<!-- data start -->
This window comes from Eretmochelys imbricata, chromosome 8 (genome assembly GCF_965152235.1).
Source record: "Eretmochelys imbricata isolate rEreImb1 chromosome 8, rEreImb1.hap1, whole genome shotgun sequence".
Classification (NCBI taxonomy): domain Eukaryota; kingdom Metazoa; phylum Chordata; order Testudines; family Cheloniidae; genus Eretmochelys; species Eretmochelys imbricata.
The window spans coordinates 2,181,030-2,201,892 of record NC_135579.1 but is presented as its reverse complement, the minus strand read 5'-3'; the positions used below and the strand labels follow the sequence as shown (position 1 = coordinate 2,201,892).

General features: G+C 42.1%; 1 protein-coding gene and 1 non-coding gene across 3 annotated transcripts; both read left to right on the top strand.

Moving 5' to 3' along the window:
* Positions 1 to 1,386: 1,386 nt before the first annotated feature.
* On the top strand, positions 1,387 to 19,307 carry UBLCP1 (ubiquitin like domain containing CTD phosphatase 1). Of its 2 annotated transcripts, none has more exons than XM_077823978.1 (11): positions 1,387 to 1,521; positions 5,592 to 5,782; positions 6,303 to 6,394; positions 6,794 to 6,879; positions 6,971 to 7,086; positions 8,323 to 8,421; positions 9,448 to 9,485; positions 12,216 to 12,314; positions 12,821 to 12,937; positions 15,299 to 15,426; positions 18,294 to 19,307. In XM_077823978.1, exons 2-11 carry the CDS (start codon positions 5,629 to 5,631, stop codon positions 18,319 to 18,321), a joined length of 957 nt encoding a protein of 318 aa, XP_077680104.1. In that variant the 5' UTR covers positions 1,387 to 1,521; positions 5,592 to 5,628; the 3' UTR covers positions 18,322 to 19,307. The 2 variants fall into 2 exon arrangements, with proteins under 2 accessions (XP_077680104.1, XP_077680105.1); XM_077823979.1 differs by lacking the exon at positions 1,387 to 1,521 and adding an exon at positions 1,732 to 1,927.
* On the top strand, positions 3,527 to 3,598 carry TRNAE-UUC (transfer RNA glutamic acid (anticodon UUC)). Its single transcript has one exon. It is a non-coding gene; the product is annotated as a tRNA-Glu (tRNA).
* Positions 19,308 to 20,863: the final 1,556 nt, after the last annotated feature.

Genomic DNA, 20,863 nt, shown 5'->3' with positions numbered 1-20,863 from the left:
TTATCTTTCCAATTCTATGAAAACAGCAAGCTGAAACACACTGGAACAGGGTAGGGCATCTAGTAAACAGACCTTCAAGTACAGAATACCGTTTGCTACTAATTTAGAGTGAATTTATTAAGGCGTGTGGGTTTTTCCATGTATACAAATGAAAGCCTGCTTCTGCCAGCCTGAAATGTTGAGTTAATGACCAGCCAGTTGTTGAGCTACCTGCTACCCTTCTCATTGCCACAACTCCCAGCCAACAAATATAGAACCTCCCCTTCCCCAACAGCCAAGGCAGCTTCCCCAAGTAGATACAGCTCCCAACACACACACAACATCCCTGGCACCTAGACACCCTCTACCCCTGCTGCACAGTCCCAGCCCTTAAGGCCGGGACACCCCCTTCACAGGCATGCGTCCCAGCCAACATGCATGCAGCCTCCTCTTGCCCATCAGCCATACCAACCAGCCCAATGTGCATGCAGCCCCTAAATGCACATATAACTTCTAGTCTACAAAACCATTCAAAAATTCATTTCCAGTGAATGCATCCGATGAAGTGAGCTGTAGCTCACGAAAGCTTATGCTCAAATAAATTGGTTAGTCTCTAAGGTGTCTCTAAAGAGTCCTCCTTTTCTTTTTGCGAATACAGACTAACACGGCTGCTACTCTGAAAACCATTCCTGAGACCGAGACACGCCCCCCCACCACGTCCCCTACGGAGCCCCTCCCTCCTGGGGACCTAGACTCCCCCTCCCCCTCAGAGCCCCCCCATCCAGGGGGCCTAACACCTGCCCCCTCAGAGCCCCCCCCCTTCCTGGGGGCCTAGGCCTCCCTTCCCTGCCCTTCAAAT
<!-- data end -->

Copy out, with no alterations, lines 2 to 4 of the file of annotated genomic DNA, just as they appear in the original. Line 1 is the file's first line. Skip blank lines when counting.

Source record: "Eretmochelys imbricata isolate rEreImb1 chromosome 8, rEreImb1.hap1, whole genome shotgun sequence".
Classification (NCBI taxonomy): domain Eukaryota; kingdom Metazoa; phylum Chordata; order Testudines; family Cheloniidae; genus Eretmochelys; species Eretmochelys imbricata.
The window spans coordinates 2,181,030-2,201,892 of record NC_135579.1 but is presented as its reverse complement, the minus strand read 5'-3'; the positions used below and the strand labels follow the sequence as shown (position 1 = coordinate 2,201,892).